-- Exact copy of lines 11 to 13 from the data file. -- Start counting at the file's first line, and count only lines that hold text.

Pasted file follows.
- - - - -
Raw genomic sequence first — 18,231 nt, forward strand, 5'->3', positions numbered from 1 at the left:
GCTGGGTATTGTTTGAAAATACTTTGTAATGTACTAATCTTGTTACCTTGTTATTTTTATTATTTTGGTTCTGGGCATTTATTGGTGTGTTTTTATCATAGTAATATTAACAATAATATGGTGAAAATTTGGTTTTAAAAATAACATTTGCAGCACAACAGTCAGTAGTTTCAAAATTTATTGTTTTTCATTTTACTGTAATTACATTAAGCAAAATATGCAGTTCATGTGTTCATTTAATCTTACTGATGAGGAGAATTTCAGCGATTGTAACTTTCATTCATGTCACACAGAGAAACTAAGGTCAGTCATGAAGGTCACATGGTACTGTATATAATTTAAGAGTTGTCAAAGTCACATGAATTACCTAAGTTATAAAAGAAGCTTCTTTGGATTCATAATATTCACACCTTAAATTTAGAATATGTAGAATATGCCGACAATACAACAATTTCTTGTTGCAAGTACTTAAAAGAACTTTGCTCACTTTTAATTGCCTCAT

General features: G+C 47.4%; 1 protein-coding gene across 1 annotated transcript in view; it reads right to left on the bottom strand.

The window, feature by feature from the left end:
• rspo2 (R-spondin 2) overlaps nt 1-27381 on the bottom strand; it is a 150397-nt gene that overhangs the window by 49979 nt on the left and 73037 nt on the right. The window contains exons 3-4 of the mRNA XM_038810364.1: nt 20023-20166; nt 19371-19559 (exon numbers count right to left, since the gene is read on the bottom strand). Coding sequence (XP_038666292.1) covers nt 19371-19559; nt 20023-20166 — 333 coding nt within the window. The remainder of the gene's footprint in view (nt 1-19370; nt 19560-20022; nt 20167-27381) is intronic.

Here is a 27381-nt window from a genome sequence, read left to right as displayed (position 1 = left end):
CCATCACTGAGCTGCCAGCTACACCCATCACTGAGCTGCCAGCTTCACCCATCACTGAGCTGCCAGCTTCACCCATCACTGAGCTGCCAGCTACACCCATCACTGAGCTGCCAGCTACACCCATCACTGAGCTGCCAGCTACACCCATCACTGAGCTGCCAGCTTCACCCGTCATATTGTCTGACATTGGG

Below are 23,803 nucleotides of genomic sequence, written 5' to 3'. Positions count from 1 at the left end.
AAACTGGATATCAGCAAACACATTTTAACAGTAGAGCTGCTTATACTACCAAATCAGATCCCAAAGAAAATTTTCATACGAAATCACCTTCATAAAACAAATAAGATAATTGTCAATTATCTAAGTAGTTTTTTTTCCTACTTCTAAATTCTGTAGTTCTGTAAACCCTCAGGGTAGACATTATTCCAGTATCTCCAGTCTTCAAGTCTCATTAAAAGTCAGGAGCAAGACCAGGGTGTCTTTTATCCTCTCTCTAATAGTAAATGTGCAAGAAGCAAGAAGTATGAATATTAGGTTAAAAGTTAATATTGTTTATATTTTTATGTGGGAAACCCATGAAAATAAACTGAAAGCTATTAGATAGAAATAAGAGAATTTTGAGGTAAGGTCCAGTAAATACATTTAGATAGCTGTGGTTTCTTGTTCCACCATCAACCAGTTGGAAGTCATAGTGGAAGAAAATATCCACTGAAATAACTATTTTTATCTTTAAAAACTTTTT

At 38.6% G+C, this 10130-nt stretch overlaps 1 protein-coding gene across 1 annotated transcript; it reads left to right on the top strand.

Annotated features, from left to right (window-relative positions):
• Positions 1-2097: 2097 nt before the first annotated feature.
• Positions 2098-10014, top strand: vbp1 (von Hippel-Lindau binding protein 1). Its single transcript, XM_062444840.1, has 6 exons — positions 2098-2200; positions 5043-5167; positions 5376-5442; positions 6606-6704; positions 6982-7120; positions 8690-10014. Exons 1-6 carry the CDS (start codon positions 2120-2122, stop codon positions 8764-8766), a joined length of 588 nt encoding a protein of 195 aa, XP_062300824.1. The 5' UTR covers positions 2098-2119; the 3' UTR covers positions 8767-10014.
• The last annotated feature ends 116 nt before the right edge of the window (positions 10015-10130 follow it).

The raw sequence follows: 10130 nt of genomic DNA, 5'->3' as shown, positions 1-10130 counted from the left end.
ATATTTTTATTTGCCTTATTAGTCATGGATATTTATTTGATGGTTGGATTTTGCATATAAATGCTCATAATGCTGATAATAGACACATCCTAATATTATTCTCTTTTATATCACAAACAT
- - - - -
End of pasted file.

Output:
Annotated features, from left to right (window-relative positions):
• Positions 1-2097: 2097 nt before the first annotated feature.
• Positions 2098-10014, top strand: vbp1 (von Hippel-Lindau binding protein 1). Its single transcript, XM_062444840.1, has 6 exons — positions 2098-2200; positions 5043-5167; positions 5376-5442; positions 6606-6704; positions 6982-7120; positions 8690-10014. Exons 1-6 carry the CDS (start codon positions 2120-2122, stop codon positions 8764-8766), a joined length of 588 nt encoding a protein of 195 aa, XP_062300824.1. The 5' UTR covers positions 2098-2119; the 3' UTR covers positions 8767-10014.